Mr Harawira was first out of the blocks, defending not just himself but also his Maori Party rivals. In an interview all the more devastating for its unusual restraint, Mr Harawira called Mr Little’s premeditated attack inappropriate and nasty, and declared that Maori did not need “white guys like Andrew Little telling us what to do and what our aspirations should be.”   Read more »

Rare bipartisan cooperation between National and Labour

An overhaul of the legislation governing the spy agencies is set to go ahead next month after the Government agreed to Labour’s call for changes to ensure stronger safeguards before agencies can spy on New Zealanders.

The Select Committee looking at the lntelligence and Security Bill has reported back and the Government has agreed to pick up most the changes recommended.

The overhaul will give the GCSB the power to spy on New Zealanders as well as the SIS and Prime Minister Bill English said the most significant change was a new two-pronged test before a warrant to spy on New Zealander could be issued.

That would require a minister and Commissioner of Intelligence Warrants to be satisfied it was necessary for national security and that it fitted within a list of seven situations such as terrorism, violent extremism, espionage, sabotage or serious crime. Read more »

Tories win Labour seat they haven’t held for 80 years

If you need further evidence of the waning relevance of Labour parties around the world then the result in Copeland in the United Kingdom provides it.

The Conservatives have won the Copeland by-election, beating Labour in an area it represented for more than 80 years.

Trudy Harrison won with 13,748 votes to Labour’s Gillian Troughton’s 11,601.   Read more »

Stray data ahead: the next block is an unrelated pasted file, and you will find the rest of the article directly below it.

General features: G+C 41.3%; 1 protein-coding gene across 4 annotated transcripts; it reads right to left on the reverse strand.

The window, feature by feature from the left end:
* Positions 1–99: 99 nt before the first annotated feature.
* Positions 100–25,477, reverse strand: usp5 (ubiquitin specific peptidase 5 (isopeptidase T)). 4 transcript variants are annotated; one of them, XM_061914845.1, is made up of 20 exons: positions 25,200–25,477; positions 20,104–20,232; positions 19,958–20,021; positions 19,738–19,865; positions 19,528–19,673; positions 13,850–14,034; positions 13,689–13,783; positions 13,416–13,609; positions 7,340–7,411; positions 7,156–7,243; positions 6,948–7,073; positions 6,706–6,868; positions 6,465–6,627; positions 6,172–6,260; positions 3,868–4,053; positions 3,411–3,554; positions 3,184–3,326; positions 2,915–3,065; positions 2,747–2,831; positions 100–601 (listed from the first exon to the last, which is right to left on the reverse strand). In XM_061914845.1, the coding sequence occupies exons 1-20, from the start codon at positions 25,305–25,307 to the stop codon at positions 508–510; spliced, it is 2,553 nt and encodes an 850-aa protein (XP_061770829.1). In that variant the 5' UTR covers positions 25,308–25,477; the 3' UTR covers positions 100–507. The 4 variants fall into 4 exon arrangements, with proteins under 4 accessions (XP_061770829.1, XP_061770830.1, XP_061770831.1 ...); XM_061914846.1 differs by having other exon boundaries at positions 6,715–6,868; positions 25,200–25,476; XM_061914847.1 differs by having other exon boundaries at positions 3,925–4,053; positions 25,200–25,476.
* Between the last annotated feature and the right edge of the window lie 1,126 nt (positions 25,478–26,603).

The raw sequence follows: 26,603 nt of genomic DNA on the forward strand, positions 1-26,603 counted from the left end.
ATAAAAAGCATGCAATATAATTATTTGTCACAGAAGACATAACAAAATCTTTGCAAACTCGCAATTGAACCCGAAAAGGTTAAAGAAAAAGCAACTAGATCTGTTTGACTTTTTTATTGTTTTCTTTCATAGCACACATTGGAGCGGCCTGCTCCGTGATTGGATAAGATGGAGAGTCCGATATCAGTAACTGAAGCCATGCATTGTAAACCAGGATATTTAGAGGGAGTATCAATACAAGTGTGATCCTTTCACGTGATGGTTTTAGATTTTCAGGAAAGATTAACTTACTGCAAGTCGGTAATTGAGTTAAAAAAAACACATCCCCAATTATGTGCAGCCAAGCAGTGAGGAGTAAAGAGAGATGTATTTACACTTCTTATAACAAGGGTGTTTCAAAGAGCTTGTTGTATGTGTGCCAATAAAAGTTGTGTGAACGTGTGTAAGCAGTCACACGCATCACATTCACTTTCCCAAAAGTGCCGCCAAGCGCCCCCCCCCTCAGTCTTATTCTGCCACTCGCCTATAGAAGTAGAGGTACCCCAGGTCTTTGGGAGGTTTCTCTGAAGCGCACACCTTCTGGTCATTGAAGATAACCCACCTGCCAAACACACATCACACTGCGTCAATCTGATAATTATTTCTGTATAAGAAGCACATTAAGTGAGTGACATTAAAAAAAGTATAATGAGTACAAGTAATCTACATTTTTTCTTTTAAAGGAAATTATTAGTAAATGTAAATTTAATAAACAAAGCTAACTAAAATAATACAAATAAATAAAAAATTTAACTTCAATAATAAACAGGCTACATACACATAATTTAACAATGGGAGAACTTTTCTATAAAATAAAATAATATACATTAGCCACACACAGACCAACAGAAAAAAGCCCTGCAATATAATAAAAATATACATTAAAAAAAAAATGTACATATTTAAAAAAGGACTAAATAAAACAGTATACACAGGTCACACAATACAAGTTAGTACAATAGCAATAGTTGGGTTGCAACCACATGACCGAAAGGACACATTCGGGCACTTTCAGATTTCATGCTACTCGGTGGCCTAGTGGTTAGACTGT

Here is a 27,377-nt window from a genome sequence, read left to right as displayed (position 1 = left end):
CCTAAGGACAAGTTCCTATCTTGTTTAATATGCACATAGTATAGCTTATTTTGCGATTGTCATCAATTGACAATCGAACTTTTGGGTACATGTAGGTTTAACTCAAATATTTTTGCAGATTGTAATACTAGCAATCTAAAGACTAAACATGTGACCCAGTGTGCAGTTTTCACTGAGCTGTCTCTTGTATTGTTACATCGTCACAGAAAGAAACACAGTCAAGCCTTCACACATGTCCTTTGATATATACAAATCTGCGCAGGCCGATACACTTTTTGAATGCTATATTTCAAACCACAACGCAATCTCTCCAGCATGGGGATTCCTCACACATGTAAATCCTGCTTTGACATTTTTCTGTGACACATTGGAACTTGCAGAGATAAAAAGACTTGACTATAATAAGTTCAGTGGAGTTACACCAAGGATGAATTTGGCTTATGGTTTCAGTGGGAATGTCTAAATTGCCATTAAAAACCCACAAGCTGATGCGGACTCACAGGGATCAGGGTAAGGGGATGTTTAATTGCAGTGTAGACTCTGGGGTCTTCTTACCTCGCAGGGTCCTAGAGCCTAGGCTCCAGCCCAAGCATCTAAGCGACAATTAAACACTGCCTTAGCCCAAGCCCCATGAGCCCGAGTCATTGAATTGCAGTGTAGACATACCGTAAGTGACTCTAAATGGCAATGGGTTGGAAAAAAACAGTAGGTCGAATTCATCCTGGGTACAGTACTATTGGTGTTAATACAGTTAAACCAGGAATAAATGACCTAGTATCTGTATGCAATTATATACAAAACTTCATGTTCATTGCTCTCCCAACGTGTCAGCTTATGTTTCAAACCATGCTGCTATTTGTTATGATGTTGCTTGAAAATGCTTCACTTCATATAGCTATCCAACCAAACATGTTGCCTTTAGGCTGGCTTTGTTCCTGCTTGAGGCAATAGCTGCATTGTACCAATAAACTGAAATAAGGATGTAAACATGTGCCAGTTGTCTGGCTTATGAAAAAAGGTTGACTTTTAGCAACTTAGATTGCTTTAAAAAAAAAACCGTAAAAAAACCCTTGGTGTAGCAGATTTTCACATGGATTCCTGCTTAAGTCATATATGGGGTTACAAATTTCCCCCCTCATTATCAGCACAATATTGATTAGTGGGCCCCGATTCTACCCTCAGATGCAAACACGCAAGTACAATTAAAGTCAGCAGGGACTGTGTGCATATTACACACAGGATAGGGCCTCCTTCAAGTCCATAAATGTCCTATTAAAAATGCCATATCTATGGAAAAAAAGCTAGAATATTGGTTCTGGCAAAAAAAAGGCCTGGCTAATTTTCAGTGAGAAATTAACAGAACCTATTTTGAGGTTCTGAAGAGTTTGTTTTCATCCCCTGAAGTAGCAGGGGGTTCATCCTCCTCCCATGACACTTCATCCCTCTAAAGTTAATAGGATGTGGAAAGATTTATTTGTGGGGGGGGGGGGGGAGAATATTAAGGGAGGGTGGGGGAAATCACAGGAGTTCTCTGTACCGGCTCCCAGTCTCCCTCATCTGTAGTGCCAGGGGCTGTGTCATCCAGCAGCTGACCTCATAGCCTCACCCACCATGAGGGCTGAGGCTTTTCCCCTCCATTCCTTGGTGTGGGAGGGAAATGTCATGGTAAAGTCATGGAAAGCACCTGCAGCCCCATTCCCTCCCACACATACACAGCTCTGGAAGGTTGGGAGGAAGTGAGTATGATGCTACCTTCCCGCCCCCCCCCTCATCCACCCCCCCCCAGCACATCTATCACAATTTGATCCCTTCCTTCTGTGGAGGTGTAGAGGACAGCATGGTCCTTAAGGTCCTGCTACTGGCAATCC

Labour Party on Immigration and the refugee quota

I contacted National, Labour, Act, The Maori Party, NZ First, the Greens, the Opportunities Party, the Conservatives and United Future to ask them all three questions. Five parties responded to my questions and I published their responses in full and un-edited. My attempts to get a response from the Labour Party were unsuccessful so I looked at their website to try to find the answers to the questions I asked the other parties.

Immediately I had a problem as the Labour Party states on their website that…

Following the 2014 Election, Labour placed all policy under review.

We will continue to announce new policy through to the 2017 Election.

However, Labour has announced 12 new policies so far and while none of them was about immigration their very first one was about the refugee quota.

Read more »

Politicising her position – trying for personal gain from children’s misery

According to Stuff’s “School Report” Merivale School in Tauranga has less than 150 students and gets funded at $7,500 per student.

Apparently, though they cannot afford to buy the odd blanket for the kids.

The Principal somehow manages to not only work 60 hours per week and be stressed and burned out:

Burnout of school leaders was significantly higher in rural and isolated areas due to less professional support.

Merivale School principal Jan Tinetti, who did the survey herself, said she was dismayed by the findings.

“I work about 60 hours a week, and I know lots of places do, but it is not sustainable every single week. It’s hard work.”

“I’ve been a principal for 20 years, and the stress has increased out of sight, and the hours have increased.”

Read more »

Andrew Little doing his best to slag off potential coalition partners

Following on from his angry outburst against Cadbury, Andrew Little is now angrily insulting the Maori party:

In an interview on Morning Report, Labour leader Andrew Little accused the Māori Party of not being kaupapa Māori, or Māori-based.

He added that the party had “conceded on every important issue affecting Māori in the last nine years”.

An onslaught has followed, with a founding member of the party, Dame Tariana Turia, reaffirming why she didn’t believe Māori could trust the Labour Party.

“Our people need to be reminded of the racism that continues to exist in the Labour Party.”

Read more »

Poster on wall in Napier

via the Tipline

Hard to imagine how much further left they would need to go.  As far as pleasing Martyn Martin Bradbury probably.